I heard a doctor on TV say that Artefill was risky, but my friend had it injected and it looks really good. Is Artefill safe? Does anything last as long, like maybe silicone?
What Are Artefill Injection Risks?
Doctor Answers (12)
Artifill has inherent disadvantages
Artifill uses PMMA (plastic) beads, materials which are non-biologic and have no natural defenses against infection. If bacteria form around the beads, the body has no defense against them (i.e. no blood vessels of its own to carry white blood cells or antibiotics) as the bacteria multiply on the foreign object. The body will often try to encapsulate the involved area with scar tissue, calcium deposits and inflammatory tissue as white blood cells degranulate, or discharge their acid sack contents in an attempt to kill the bacteria. This creates an inflammatory lump that is often palpable below the skin surface. Occasionally the lump becomes infected and red. This process can take months to years to occur. The beads and inflammatory reaction can move over time as the dynamic process of the inflammatory response of the body acts on the bead complex.
We have found in our practice the best way to treat the problem is to surgically remove the lumps, usually with small incisions hidden if possible in natural creases or anatomic borders.
Autologous tissue from the patient's own tissues such as LiveFill (fascial fat grafts), all alive when they are placed, are a more permanent, more durable method of augmenting soft tissue in the face. LiveFill grafts have the disadvantage of not being universally available and of being more expensive than injected fillers, and requiring an outpatient surgical procedure to place.
If patients are interested in temporary fillers, current hyaluronic acid (HA) fillers last approximately 6 months (Juvederm, Restylane), and are therefore less durable than Artefill. However HA fillers offer much greater biocompatability, and tend to go away over time. If the results are undesireable, they eventually go away. This is not the case with Artecoll, Artefill or silicone, where bad effects of the injection are often permanent.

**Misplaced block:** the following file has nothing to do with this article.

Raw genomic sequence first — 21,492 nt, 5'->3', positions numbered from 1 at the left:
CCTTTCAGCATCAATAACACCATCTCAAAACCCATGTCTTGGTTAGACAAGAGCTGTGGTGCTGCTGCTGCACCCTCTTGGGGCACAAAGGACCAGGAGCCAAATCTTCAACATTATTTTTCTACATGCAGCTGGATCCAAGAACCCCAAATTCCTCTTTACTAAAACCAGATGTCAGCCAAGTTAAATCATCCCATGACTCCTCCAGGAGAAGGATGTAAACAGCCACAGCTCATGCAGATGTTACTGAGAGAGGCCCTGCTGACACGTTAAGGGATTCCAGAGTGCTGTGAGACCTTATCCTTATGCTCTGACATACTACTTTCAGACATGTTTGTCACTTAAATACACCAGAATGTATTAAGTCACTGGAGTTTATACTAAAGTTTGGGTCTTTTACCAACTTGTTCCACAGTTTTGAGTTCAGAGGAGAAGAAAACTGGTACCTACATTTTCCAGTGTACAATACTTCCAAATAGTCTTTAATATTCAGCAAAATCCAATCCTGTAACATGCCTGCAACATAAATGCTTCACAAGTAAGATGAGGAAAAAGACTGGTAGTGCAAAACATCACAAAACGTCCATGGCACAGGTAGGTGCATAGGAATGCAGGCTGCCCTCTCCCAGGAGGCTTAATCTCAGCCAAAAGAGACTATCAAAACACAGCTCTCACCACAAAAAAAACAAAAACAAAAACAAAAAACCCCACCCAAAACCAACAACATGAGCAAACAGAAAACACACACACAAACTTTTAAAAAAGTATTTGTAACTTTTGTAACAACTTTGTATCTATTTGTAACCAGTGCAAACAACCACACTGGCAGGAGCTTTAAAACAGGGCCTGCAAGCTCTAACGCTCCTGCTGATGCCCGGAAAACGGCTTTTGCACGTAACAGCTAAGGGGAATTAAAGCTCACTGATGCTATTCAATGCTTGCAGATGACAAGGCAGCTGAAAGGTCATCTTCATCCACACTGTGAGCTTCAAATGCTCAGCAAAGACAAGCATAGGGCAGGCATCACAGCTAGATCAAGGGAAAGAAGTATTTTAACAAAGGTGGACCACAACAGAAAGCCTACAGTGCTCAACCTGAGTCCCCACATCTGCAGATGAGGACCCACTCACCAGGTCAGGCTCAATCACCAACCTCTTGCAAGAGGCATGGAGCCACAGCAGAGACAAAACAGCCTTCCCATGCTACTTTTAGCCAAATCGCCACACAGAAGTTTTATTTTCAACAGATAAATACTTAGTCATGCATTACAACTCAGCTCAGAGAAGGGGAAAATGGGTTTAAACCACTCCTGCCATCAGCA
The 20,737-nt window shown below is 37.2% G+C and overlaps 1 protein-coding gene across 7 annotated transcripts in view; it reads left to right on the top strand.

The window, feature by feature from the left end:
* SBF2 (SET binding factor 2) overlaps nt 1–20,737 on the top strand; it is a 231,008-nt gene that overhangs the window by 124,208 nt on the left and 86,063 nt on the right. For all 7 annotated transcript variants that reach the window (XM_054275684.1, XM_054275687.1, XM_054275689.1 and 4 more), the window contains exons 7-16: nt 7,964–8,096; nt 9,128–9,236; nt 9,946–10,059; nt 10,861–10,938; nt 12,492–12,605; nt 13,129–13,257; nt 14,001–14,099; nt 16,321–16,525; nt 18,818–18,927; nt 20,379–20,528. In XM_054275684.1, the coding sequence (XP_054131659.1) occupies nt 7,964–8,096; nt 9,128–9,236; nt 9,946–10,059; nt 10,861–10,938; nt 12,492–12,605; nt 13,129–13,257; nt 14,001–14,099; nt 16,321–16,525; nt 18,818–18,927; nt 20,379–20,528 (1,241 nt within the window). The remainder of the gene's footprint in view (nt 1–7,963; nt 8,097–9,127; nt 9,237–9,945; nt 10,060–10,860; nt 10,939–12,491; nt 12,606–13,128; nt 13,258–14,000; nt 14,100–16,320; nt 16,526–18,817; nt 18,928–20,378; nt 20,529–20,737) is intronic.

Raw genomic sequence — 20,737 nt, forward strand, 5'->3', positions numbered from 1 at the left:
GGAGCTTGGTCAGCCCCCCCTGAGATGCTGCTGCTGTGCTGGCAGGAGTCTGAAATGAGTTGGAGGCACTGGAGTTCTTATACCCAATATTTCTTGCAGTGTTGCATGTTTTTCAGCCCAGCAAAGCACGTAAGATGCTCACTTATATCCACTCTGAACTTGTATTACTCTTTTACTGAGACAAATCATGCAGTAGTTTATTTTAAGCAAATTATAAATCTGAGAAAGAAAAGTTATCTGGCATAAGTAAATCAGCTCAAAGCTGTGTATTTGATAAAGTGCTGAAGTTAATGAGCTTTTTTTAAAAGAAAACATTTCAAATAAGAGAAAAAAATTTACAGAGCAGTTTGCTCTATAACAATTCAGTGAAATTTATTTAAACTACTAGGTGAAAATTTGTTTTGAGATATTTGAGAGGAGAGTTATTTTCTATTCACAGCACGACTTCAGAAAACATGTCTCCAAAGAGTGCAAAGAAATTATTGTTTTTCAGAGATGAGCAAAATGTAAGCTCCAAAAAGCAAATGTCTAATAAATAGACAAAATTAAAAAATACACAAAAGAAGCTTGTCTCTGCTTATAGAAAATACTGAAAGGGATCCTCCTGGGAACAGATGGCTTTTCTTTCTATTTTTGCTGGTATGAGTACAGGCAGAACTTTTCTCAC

There are many patients who have had Artecoll and Artefill injections with no problems and have appreciated the long lasting results. However I have difficulty balancing the risks or a permanent or semipermanent filler with the benefits of longer duration of action. I would agree with the statement that they are risky, for the reasons above.
Long term development of granulomas
I have seen draining granulomas develop in patients 8 years after their ArteFill was injected who had no problems in between. This is very alarming and difficult to treat. Avoid all permament fillers!
Artefill and mass hysteria? Let's separate the truth from the nonsense.
First, let me express my skepticism about how many "draining granulomas" my colleagues have seen from ArteFill "8 years after" its injection. Artefill was approved for use in 2006 (THREE years ago). So any patients injected eight years ago would have either 1) not been injected with Artefill, or 2) were from the very early beginning of the experimental study group of patients prior to its approval.
Indeed, granulomas are hard to treat (not impossible). But what is the relative risk? My same colleagues who ply the public with hysterical claims of its risk are the same ones who confidently recommend surgical procedures with much higher rates of complications. The granuloma risk from Artefill is on the order of 1 in 800 patients. The risk of having a bad outcome from rhinoplasty? Perhaps as high as 1 in 10 to 1 in 20 patients.
I like Artefill, I use it (in addition to other fillers), and I've injected family members with it. It needs to be done correctly and for the right indications. But let's put risk into perspective.
All the best,
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Artefill, formerly known as Artecoll
ArteFill is a gel filler consisting of millions of synthetic microspheres (polymethylmethacrylate or PMMA) suspended in purified bovine (cow) collagen. This product sounded like a bad idea to me when it was first introduced. Countless reports of lumps, bumps, and granulomas by patients who have been injected with this product. Over the last few years, this product has become less and less popular and currently, the company is in bankruptcy.